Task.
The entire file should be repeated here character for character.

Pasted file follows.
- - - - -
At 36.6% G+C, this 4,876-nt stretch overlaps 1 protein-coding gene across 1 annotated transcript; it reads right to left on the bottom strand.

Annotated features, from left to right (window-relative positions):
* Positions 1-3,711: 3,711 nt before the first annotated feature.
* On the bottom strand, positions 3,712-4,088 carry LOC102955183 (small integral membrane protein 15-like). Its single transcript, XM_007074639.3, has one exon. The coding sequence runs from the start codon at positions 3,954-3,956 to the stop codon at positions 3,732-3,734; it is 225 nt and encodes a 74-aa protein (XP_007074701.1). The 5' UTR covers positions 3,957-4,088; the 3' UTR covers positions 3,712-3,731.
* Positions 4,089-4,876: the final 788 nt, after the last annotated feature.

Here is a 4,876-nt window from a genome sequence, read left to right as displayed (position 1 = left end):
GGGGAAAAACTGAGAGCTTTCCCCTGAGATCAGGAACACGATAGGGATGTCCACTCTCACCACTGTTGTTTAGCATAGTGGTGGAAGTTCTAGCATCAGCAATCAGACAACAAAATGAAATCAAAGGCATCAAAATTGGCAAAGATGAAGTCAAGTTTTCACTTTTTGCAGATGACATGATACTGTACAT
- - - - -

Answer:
At 36.6% G+C, this 4,876-nt stretch overlaps 1 protein-coding gene across 1 annotated transcript; it reads right to left on the bottom strand.

Annotated features, from left to right (window-relative positions):
* Positions 1-3,711: 3,711 nt before the first annotated feature.
* On the bottom strand, positions 3,712-4,088 carry LOC102955183 (small integral membrane protein 15-like). Its single transcript, XM_007074639.3, has one exon. The coding sequence runs from the start codon at positions 3,954-3,956 to the stop codon at positions 3,732-3,734; it is 225 nt and encodes a 74-aa protein (XP_007074701.1). The 5' UTR covers positions 3,957-4,088; the 3' UTR covers positions 3,712-3,731.
* Positions 4,089-4,876: the final 788 nt, after the last annotated feature.

Here is a 4,876-nt window from a genome sequence, read left to right as displayed (position 1 = left end):
GGGGAAAAACTGAGAGCTTTCCCCTGAGATCAGGAACACGATAGGGATGTCCACTCTCACCACTGTTGTTTAGCATAGTGGTGGAAGTTCTAGCATCAGCAATCAGACAACAAAATGAAATCAAAGGCATCAAAATTGGCAAAGATGAAGTCAAGTTTTCACTTTTTGCAGATGACATGATACTGTACAT